Metrics for earnings: Five indicators of content success
31 March 2017
By Lorena Reyes
Content is king — it should embody your corporate story, and values — but operating with full knowledge of how it’s performing is crucial to securing an engaged audience of current and potential investors. Looking at your pageviews, bounce rate, exit rate, top downloads, and referrals will give you the insight you need to amplify content that’s doing well and revise content that’s not.
We’ve chosen these five metrics to help you prepare your online communications strategy this earnings season.
According to Google, “a pageview is an instance of a page being loaded (or reloaded) in a browser. Pageviews is a metric defined as the total number of pages viewed.”
During high traffic periods such as earnings, it’s important to monitor which pages on your site are seeing the most traffic. For example, how many pageviews did your landing page receive versus your quarterly reports or your earnings release?
Alongside pageview metrics, you should also monitor interactions per session, i.e. the “flow” or path users follow on your site. Where do they land and/or exit? Which links are they clicking? How long do they spend on each page?
For earnings, it’s essential that investors are able to locate all earnings-related documents as quickly and efficiently as possible — no more than two clicks away. A typical user journey on earnings day takes the user from the landing page, to the quarterly reports page, which should be the gateway to your earnings release, presentation, financial reports, and other related pages on your site. If users are not successfully completing the “flow” or journey you’ve set them on, you may need to shuffle some widgets around.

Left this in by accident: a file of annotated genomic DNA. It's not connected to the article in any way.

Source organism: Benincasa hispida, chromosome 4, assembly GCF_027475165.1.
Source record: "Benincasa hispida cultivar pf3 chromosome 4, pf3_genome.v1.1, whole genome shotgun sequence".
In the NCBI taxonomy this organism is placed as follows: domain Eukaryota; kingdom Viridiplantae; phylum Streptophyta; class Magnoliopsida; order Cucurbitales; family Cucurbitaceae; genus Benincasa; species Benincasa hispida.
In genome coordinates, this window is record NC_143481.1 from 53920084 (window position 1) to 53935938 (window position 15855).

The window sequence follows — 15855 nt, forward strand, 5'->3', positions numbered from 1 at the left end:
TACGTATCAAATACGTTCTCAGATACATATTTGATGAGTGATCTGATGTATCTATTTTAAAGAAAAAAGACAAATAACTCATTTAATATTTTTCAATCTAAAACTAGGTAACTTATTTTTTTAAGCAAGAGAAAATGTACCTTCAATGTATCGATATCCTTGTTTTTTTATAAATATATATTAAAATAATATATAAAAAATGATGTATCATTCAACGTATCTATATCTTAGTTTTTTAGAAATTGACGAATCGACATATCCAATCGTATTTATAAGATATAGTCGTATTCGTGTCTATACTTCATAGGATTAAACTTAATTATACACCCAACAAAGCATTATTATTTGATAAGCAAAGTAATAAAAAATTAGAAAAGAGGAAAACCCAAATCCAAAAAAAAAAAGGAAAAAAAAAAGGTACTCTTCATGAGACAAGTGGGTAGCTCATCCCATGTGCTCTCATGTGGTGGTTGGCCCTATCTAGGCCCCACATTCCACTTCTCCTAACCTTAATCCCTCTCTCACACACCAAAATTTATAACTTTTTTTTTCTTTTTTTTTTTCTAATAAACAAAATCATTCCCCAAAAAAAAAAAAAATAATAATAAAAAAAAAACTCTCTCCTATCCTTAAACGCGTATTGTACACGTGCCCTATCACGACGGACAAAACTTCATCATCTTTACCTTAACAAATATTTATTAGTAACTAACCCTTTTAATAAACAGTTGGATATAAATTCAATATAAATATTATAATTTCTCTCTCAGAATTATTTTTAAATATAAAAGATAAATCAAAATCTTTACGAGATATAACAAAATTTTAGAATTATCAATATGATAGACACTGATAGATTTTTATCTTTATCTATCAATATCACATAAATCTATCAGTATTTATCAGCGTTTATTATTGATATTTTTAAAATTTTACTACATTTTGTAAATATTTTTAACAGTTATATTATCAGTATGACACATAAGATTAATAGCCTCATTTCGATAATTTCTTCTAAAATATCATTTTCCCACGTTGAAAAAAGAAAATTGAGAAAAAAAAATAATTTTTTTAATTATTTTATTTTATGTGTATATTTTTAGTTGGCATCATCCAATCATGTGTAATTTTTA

Building on the the concept of “flow” is bounce rate. You ideally want users to view an average of two to three pages per session, but this is also where we need to factor in bounce rate. By Google’s definition, “a bounce is a single-page session on your site, such as when a user opens a single page on your site and then exits without triggering any other requests to the Analytics server during that session.”
A good bounce rate is between zero and 35 percent, and a “bad” bounce rate is anything above 50 percent. In IR, these numbers shuffle a bit because investors usually visit your site with a singular goal in mind; for example, they want to read your latest earnings release and then exit out.
Keep in mind that a “bad” bounce rate is subjective to the type of site you have; if your goal is to drive users to one page on your site, then a higher bounce rate may not be such a bad thing. As mentioned, your earnings release may carry a higher bounce rate, as it provides your audience with exactly what they need when they searched for your release. Your landing page, on the other hand, will likely have a lower bounce rate, as it’s the gateway to the rest of your website.